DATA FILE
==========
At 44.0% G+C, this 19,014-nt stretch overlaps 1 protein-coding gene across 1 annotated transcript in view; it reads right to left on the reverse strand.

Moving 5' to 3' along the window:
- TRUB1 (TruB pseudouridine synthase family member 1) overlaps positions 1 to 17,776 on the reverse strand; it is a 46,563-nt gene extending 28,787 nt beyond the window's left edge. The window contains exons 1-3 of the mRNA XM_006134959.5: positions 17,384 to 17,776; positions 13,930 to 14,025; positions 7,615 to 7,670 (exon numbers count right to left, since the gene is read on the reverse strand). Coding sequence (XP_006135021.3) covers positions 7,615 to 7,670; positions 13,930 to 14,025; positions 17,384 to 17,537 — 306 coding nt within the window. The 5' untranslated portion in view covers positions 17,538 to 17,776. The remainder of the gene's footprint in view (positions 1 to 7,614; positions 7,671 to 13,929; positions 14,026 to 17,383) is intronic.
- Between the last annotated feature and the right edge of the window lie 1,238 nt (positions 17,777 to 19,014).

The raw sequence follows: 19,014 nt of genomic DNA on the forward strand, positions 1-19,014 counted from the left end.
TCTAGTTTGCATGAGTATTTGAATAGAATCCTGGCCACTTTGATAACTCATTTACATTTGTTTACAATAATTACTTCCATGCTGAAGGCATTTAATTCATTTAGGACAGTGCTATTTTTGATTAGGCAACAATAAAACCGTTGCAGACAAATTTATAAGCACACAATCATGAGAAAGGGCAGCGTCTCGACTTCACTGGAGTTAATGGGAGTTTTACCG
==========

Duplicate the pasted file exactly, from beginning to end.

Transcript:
At 44.0% G+C, this 19,014-nt stretch overlaps 1 protein-coding gene across 1 annotated transcript in view; it reads right to left on the reverse strand.

Moving 5' to 3' along the window:
- TRUB1 (TruB pseudouridine synthase family member 1) overlaps positions 1 to 17,776 on the reverse strand; it is a 46,563-nt gene extending 28,787 nt beyond the window's left edge. The window contains exons 1-3 of the mRNA XM_006134959.5: positions 17,384 to 17,776; positions 13,930 to 14,025; positions 7,615 to 7,670 (exon numbers count right to left, since the gene is read on the reverse strand). Coding sequence (XP_006135021.3) covers positions 7,615 to 7,670; positions 13,930 to 14,025; positions 17,384 to 17,537 — 306 coding nt within the window. The 5' untranslated portion in view covers positions 17,538 to 17,776. The remainder of the gene's footprint in view (positions 1 to 7,614; positions 7,671 to 13,929; positions 14,026 to 17,383) is intronic.
- Between the last annotated feature and the right edge of the window lie 1,238 nt (positions 17,777 to 19,014).

The raw sequence follows: 19,014 nt of genomic DNA on the forward strand, positions 1-19,014 counted from the left end.
TCTAGTTTGCATGAGTATTTGAATAGAATCCTGGCCACTTTGATAACTCATTTACATTTGTTTACAATAATTACTTCCATGCTGAAGGCATTTAATTCATTTAGGACAGTGCTATTTTTGATTAGGCAACAATAAAACCGTTGCAGACAAATTTATAAGCACACAATCATGAGAAAGGGCAGCGTCTCGACTTCACTGGAGTTAATGGGAGTTTTACCG